4 Reasons Literary Translation Is So Difficult

Most types of professional translation look to take content from one project and convert it directly into another language while keeping as much of the original language, precision, and voice as possible. This requires a set of technical that take years to fine-tune and develop. But literary translation is arguably one of the most difficult types of multilingual services.

The literature translation industry is a massive one, bringing in almost $30 billion a year in the United States, close to $13 billion in China, and more than $6 billion in Germany, the three largest publishing hubs. While English is not the most-translated-into language on the market (German claims more than 300,000 translated titles, French has 240,000, and Spanish has 228,000), its more than 160,000 translated books is augmented each year by another five to seven thousand translated books and novels.

Literary translation has been around for thousands of years, with folklore and legends being passed down between generations and languages. Some of the world’s most famous literary translators have been able to alter the course of cultural understanding with literary representations of different nations and people. Think about your most favorite translated novel, and ask yourself whether it was the original author’s or translator’s word you enjoyed. Despite only amounting to about 3 percent of the literary market, translations have a profound effect on the way we perceive others around the world.

It’s a heavy burden to place upon our language experts, and the job has quite a few technical demands. Here are a few reasons why literary translation can be so difficult:

1.    Idioms and cultural references

Most of us don’t realize how often we use idioms in our everyday speech. They flow so smoothly with how we express ourselves and describe the world around us that only when we delve into new languages do we notice how much we rely on them. A literary translator must be able to finagle around the idioms in the source language and produce at least a similar phrase in the target language that retains the meaning and context of the original.

The same goes for cultural references. Someone in, say, India might not understand the nuances of pop culture in America. So translating around these themes and often altering the specific reference or context becomes quite a challenging task for the translator. Literary translators, in working with cultural concepts, are invariably localizing the books they translate.

 

2.    Names and places

Authors like to give characters in their novels names that work themselves as a kind of metaphoric descriptor. Sinister villains get sharp and foreboding names, while heroes get bright and impressive names that conjure up images of a legendary nature. Being able to find or make up names that accurately fit the descriptive mindset of the author can be extremely difficult when working with a whole new set of adjectives, syllables, and vocabulary.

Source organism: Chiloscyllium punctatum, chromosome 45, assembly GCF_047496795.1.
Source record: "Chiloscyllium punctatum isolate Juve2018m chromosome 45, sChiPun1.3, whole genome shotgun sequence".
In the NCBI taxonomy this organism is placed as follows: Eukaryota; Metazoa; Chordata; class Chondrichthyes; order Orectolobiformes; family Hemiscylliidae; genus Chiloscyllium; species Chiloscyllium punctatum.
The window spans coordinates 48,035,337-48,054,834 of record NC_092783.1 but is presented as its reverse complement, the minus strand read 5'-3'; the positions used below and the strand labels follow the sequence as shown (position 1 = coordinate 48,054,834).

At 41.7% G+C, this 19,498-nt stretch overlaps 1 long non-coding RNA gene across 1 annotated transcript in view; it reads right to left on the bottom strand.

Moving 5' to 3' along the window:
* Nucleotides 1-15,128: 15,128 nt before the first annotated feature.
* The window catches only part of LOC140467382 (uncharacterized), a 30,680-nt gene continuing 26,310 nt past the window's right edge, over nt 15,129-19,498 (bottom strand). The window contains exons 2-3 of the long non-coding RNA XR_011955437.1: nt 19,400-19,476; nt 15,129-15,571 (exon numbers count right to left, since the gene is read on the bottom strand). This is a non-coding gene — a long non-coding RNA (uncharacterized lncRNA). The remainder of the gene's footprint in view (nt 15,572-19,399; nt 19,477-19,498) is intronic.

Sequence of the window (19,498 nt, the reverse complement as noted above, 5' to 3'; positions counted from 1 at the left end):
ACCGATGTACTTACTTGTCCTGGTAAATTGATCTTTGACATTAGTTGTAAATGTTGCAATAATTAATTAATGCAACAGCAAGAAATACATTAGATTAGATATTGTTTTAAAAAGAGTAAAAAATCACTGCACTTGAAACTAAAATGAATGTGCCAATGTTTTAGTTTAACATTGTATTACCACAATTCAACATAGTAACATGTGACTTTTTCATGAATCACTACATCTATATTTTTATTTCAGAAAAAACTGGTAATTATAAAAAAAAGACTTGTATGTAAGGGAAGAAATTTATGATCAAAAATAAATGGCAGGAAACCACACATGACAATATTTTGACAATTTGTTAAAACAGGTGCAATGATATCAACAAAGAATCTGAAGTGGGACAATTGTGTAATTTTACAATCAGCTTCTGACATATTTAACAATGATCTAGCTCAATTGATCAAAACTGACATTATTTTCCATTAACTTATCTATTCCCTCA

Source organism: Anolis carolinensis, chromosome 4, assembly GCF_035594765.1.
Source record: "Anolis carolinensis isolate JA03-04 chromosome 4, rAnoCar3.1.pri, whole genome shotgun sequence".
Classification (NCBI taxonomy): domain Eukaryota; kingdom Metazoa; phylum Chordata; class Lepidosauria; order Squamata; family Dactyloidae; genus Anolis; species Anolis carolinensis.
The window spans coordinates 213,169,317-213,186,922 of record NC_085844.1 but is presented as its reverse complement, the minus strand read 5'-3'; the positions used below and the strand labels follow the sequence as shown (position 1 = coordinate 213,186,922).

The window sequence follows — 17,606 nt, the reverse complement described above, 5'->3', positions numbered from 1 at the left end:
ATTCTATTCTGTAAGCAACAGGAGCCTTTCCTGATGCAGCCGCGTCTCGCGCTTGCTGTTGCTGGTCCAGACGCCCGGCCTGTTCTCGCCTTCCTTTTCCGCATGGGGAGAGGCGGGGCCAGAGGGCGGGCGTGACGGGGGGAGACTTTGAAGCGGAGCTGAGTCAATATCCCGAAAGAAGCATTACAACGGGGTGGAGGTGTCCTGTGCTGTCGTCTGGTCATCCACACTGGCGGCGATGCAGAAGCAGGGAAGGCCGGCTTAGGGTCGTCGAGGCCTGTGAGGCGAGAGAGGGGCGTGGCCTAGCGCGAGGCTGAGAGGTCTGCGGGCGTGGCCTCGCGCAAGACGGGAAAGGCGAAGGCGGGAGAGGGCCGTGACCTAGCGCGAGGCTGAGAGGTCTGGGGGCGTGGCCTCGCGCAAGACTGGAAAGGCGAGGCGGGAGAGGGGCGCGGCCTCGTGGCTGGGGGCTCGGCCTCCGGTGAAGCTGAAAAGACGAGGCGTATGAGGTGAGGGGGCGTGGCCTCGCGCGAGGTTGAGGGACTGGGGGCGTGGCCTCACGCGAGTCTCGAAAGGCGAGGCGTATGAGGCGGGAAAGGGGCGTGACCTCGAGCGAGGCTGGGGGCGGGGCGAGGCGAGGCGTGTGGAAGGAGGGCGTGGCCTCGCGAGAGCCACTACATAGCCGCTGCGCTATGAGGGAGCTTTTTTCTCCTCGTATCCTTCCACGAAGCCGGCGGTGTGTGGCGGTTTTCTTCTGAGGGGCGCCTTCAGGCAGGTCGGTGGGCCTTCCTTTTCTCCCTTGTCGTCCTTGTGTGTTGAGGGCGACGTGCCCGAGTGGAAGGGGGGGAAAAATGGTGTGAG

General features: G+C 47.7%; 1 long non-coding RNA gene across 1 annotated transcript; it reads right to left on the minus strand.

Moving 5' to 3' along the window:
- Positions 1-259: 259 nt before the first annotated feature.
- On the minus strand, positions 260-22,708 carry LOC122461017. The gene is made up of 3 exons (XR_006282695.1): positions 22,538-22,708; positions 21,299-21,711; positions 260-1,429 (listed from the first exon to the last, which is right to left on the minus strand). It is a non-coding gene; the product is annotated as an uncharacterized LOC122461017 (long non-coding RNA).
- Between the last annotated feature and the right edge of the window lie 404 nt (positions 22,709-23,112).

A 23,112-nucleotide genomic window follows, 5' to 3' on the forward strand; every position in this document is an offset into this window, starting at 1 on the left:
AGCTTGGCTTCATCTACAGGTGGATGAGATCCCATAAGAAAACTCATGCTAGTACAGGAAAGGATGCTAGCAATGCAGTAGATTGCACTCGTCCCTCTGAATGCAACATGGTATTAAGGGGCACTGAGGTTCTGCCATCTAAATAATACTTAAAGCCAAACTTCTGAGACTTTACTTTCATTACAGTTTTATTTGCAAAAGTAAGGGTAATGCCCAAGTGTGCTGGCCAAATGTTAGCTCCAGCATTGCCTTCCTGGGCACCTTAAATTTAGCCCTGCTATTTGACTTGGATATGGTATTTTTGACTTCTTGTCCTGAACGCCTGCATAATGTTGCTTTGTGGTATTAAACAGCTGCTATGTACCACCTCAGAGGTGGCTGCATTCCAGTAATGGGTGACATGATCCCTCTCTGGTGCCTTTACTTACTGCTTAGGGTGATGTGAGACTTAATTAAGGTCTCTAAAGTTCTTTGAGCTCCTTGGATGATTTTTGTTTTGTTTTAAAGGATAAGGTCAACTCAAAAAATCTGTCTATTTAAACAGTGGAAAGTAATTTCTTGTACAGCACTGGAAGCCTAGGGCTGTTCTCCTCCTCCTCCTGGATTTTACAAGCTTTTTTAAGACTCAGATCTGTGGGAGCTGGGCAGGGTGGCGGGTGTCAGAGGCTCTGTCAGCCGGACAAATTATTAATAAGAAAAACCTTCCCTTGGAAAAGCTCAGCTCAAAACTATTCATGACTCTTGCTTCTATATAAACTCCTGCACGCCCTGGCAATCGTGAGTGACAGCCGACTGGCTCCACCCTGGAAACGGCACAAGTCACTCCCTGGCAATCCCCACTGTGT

One of the best examples is the Harry Potter series, which has been translated into hundreds of languages and whose characters often have whimsical names that help readers illustrate their appearances and personalities without ever seeing the movies. The main villain drew his name from an anagram of his birth name, Tom Marvolo Riddle becomes “I am Lord Voldemort.” Translators in numerous languages had to be sure to construct a villainous name from the anagram of whatever “I am” translated to in the target language.

  • French = Tom Elvis Jedusor, “Je suis Voldemort”
  • German = Tom Vorlost Riddle, “Ist Lord Voldemort”
  • Spanish = Tom Sorvolo Riddle, “Soy Lord Voldemort”
  • Turkish = Tom Marvoldo Riddle, “Adım Lord Voldemort”

This becomes an even greater issue in many East Asian languages, which can’t rely on letters with which to create anagrams, so literary translators have to get creative.

3.    Poetry

Poetry is one of the most particular and meticulous segments of literature as it is, and working with poetry translations can be quite the hassle. It gives acute attention to rhythm, syllables, and rhyme, and each word bears a specific responsibility in the context of a sentence.

Establishing an identical translation is nearly impossible, and even more so when trying to rhyme lines or stanzas of a poem. A heavy thesaurus and strong imagination would come in handy.

 

4.    Style and voice

And the most difficult part of literary translation is keeping the tone, voice, fluency, descriptors, and skill of the original author present in the translated text. This becomes especially challenging when working with hundreds of thousands of words in a single book.

Each author has their own voice, their own way of describing situations, places, food, nature, philosophy, and a translator must work to keep whatever solemnness or quirkiness emanates from the original text into the translation.

No matter how daunting the task of translating a novel, finding the right translator can make or break the ultimate success of a literary work. Working with a company like ATA Translation Agency makes your job easier and stress-free. We have teams of literary experts ready to translate all kinds of literary works into more than 300 languages. Call now for a free quote or more information about our services and affordable prices.

 

Additional Reading:

International Publishers Association Annual Reports

United Nations Index Translationum Database

Literature Across Frontiers Data and Statistics

Translated Harry Potter Characters

About the Author:

Daniel is based out of Chicago and works as a writer, editor, and translator.

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